What is zero waste?

The official Zero Waste definition, adopted by Zero Waste International Alliance:

Zero Waste: The conservation of all resources by means of responsible production, consumption, reuse, and recovery of products, packaging, and materials without burning and with no discharges to land, water, or air that threaten the environment or human health.

“Zero Waste” is increasingly being adopted as a “toolkit” to turn the Circular Economy vision into practice. Even the first Circular Economy Package proposed by the EU in July 2014, was sub-titled “A Zero Waste Programme for Europe”.

The guiding principle of Zero Waste (ZW) is the commitment to constantly:

  • improve the management of resources,
  • reduce progressively the amount of waste,
  • increase the percentage which is reused/recycled/composted,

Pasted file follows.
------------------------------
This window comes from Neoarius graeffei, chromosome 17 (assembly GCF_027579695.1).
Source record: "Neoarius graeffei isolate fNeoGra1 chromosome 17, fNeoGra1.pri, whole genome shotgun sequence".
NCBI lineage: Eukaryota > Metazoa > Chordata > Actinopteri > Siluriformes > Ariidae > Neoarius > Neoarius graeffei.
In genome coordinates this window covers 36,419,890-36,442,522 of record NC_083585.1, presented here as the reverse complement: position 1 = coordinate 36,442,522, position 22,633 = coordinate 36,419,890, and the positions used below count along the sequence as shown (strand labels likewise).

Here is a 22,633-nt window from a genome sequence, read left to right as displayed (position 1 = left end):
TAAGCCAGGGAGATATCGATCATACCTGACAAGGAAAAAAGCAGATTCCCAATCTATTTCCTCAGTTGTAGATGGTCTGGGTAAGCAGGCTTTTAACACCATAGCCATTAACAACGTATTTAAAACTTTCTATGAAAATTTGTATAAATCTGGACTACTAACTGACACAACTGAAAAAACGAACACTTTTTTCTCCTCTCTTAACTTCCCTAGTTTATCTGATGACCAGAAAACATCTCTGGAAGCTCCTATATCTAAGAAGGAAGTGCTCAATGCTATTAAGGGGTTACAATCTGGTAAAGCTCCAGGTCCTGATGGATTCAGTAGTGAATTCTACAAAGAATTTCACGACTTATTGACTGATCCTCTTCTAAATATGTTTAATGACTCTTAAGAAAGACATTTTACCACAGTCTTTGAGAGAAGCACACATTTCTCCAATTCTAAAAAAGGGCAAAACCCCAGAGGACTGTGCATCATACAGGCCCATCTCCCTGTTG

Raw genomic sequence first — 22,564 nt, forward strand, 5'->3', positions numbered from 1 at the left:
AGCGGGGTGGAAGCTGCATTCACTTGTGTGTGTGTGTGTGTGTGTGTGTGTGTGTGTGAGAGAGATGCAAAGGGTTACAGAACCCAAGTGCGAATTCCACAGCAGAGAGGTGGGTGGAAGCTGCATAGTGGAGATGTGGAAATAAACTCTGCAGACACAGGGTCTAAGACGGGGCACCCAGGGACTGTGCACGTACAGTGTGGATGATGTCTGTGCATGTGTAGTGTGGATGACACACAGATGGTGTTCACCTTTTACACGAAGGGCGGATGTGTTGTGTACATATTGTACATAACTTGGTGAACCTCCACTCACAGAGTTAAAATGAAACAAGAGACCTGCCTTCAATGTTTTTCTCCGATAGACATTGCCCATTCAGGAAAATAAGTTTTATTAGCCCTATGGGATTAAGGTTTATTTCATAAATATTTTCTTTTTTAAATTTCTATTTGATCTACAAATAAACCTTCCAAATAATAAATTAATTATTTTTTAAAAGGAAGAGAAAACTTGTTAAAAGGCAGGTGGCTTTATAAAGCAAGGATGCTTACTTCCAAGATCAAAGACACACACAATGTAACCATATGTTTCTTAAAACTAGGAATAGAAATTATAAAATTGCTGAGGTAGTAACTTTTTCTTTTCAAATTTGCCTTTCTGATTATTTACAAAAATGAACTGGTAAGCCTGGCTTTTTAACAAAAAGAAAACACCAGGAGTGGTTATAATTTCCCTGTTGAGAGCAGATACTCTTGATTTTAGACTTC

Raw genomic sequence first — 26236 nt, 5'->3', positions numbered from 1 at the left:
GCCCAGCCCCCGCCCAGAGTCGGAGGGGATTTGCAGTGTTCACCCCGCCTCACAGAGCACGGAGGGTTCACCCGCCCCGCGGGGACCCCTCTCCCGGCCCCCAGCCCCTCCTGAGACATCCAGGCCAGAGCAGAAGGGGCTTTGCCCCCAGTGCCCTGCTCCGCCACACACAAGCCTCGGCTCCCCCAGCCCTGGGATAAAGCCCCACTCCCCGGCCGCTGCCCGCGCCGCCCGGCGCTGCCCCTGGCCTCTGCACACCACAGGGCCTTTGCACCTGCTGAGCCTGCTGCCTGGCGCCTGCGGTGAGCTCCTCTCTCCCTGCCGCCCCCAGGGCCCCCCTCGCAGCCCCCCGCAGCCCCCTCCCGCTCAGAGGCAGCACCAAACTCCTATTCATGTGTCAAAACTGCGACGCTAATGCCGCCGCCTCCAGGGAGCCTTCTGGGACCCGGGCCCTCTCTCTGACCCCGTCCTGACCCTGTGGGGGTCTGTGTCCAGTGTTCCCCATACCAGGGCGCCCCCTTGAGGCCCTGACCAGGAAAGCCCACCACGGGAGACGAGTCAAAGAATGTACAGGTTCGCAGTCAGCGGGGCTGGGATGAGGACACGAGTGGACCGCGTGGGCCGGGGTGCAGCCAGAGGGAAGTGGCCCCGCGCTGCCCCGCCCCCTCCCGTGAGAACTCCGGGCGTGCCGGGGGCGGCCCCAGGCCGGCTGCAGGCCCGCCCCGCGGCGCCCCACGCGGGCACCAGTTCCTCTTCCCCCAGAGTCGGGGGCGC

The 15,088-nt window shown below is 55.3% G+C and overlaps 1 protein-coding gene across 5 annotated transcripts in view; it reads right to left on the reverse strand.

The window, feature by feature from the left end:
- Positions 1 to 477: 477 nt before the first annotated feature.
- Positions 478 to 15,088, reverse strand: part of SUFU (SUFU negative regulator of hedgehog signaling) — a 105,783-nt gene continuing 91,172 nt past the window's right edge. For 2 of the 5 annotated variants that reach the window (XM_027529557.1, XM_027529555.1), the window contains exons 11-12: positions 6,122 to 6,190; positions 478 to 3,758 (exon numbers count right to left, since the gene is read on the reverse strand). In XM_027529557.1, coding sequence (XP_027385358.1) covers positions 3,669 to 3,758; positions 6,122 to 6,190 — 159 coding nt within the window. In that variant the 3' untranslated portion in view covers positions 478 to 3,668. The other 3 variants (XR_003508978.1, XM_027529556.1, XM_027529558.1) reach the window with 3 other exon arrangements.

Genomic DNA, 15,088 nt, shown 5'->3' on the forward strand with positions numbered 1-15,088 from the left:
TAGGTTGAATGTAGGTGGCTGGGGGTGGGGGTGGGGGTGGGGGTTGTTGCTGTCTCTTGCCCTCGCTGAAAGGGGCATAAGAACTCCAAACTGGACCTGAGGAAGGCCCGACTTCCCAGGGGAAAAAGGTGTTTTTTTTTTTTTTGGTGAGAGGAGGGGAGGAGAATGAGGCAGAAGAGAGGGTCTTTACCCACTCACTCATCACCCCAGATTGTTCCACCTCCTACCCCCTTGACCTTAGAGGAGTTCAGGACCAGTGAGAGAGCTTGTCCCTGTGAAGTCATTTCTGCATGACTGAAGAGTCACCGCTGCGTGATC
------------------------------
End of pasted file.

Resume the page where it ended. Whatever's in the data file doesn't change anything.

• assess what is not recovered in order to have it redesigned.

This approach connects with the 4 R’s strategy, and has already proved to be a powerful driver to minimise leakages of resources from their circular use.

Sometimes the term “Zero Waste” is misused, either

  • in a simplified way (“no production of waste”, and “no need to have waste processing sites, whatever their nature”, which doesn’t show the need to manage reusable materials and reprocess recyclable and compostable waste), or

  • including technologies and processes (e.g. incineration, pyrolysis or other types of thermal treatments) that do not belong in the ZW path. They destroy resources and require a long-term fixed amount of materials to burn (in other words – more waste is constantly needed) and this is in contradiction with the principle of improving recycling rates and minimising residual waste.